To escaping autoclosure or to autoclosure escaping

That is the question eating me away these days. (Yes. I do have a very easy life.)

Be that as it may, when I'm confronted with these sort of heavy questions, I always ask myself "How would I write this wrong?".

And then, I do the opposite.

I don't claim @escaping @autoclosure to be superior to @autoclosure @escaping when referring to escaping autoclosures, though.

I'm kidding... I do. I do claim that.

But don't let my pompous, derisive, bordering on insulting adorable sweet-talk persuade you just yet, because when greping .swift files across all of Apple's open-source projects, I get 92 matches for @autoclosure @escaping and a mere 20 for @escaping @autoclosure, and when inquiring 289 open source Swift libraries I find 203 matches for @autoclosure @escaping and meager 8 for @escaping @autoclosure.

:8ball: !

What were these numbers telling me? I contemplated.

A few hours later, I concluded that both Apple and the Swift community at-large seem to have a very strong preference for using these two terms together such that it reads like a an autotranslated closed caption of a "Try! Swift" conference in Japanese. (exhibit a)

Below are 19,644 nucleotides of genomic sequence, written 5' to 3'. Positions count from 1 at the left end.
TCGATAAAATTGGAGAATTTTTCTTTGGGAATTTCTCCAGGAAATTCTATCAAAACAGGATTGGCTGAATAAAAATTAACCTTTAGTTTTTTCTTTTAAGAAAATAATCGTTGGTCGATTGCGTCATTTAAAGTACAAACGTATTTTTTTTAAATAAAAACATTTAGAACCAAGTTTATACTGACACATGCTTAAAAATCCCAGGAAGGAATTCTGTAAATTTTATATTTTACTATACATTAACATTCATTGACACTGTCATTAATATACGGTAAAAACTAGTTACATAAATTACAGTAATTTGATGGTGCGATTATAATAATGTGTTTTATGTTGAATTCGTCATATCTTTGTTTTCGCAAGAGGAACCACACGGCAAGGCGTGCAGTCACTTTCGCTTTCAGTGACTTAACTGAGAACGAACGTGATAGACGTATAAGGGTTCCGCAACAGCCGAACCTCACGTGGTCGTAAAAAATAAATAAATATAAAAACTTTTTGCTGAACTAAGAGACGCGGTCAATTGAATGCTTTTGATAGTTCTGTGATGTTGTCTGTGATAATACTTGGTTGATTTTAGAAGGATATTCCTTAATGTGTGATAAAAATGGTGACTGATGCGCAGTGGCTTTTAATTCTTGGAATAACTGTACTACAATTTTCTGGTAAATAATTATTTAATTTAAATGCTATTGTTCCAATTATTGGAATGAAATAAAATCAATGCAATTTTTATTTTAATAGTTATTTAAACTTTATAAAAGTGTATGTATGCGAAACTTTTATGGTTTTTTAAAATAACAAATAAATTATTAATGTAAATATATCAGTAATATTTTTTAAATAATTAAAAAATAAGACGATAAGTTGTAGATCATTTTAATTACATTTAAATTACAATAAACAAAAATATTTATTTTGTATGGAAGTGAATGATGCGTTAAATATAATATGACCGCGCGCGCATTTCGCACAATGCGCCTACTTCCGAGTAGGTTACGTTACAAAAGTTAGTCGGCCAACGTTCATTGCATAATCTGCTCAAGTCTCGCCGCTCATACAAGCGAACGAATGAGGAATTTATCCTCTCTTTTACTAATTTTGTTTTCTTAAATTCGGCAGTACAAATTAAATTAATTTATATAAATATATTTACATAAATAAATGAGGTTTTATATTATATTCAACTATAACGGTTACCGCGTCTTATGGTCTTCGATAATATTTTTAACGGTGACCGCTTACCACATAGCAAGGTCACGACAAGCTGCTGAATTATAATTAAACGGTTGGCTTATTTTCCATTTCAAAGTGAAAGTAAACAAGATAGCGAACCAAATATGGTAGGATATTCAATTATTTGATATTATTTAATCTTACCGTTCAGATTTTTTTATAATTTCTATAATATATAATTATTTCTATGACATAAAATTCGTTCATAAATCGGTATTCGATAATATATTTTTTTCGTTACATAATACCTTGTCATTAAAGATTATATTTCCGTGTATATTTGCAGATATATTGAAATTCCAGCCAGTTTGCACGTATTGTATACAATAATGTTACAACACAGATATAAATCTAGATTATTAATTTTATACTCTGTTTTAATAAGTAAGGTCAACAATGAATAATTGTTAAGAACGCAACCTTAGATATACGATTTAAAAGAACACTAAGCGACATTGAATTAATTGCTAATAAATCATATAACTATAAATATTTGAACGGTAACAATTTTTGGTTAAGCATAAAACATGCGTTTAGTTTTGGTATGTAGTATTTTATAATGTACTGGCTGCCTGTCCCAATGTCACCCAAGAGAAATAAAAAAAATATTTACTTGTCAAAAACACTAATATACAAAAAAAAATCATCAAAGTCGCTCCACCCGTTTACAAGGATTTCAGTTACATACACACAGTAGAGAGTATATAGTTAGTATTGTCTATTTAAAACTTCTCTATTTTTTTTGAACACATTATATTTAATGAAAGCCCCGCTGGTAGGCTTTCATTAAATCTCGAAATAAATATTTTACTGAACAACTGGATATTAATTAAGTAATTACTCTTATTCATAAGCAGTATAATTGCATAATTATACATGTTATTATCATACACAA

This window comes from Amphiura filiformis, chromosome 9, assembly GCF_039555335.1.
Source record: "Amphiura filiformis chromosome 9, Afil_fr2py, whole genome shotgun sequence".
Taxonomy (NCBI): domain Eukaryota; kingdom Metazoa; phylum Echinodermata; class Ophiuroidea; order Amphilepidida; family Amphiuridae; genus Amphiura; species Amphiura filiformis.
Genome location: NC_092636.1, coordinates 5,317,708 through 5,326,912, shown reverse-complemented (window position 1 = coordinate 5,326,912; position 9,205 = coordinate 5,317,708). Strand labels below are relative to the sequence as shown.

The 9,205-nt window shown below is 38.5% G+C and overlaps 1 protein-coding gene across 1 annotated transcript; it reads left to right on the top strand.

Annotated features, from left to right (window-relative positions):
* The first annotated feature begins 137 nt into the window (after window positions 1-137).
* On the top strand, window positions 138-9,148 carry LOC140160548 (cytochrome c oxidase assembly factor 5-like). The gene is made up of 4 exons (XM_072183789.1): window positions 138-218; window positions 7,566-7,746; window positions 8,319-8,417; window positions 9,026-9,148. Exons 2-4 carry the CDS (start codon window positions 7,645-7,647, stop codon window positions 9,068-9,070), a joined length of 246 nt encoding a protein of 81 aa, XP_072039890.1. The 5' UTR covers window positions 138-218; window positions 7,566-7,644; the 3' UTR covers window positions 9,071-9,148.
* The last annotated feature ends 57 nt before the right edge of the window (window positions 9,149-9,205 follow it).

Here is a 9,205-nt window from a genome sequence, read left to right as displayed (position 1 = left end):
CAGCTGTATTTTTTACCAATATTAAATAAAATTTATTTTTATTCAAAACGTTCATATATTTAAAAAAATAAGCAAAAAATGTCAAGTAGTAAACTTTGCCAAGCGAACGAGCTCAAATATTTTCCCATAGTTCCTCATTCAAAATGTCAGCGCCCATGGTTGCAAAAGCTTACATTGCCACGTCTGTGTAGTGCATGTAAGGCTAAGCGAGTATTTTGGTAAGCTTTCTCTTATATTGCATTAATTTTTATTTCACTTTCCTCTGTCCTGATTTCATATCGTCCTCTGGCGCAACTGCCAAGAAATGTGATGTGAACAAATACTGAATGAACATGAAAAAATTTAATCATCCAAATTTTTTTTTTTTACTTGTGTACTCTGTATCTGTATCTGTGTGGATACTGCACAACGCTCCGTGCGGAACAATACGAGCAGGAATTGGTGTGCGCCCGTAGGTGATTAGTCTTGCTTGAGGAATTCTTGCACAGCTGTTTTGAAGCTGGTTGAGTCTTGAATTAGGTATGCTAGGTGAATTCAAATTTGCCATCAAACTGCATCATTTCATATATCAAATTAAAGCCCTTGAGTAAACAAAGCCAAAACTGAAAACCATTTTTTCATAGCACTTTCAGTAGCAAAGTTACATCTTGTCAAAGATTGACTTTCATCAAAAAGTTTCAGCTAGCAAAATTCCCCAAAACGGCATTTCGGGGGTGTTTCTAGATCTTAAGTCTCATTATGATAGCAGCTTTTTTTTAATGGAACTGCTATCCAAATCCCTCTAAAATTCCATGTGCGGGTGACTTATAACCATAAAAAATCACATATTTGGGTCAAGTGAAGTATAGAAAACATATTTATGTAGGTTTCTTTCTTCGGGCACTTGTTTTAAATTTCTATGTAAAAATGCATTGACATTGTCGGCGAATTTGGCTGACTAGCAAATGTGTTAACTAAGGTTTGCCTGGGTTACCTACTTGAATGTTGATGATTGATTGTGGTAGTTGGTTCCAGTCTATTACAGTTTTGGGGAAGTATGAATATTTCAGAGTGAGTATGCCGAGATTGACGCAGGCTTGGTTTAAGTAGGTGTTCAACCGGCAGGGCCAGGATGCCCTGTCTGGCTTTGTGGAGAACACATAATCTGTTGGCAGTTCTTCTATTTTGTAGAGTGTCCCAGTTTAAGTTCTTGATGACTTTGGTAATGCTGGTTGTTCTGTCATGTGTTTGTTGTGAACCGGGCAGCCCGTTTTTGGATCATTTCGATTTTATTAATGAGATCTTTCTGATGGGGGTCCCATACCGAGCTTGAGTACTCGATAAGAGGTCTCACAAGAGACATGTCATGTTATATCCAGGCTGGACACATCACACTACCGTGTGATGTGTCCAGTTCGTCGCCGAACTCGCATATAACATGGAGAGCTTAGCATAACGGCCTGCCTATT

To conclude, and in spite of the gross redundancy of almost every word in this post, I do wonder in seriousness. Could it be that my unparalleled genius and raccoon-like instincts missed something? I know for sure the ordering makes no semantic difference... Does it? And if the majority simply doesn't care, why would one default to write bad when the option to write good is available at the same price? Is it possible, and I'm only asking here, is it possible that I'm misplacing my priorities?

Thank you for indulging me into wasting your time, probably.

With the highest esteem, I am a friend of virtue and the people,

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I think at least part of the propensity of @autoclosure @escaping over @escaping @autoclosure is, in part, due to the fact that before non-escaping was the default there was such a thing as @autoclosure(escaping).

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Ah yes. I do remember those times. It does still seem silly to me though whenever I see "@autoclosure @escaping" lurking around an stdlib written in a language where literary works such as withContiguousStorageIfAvailable, lexicographicallyPrecedes and withoutActuallyEscaping exist.

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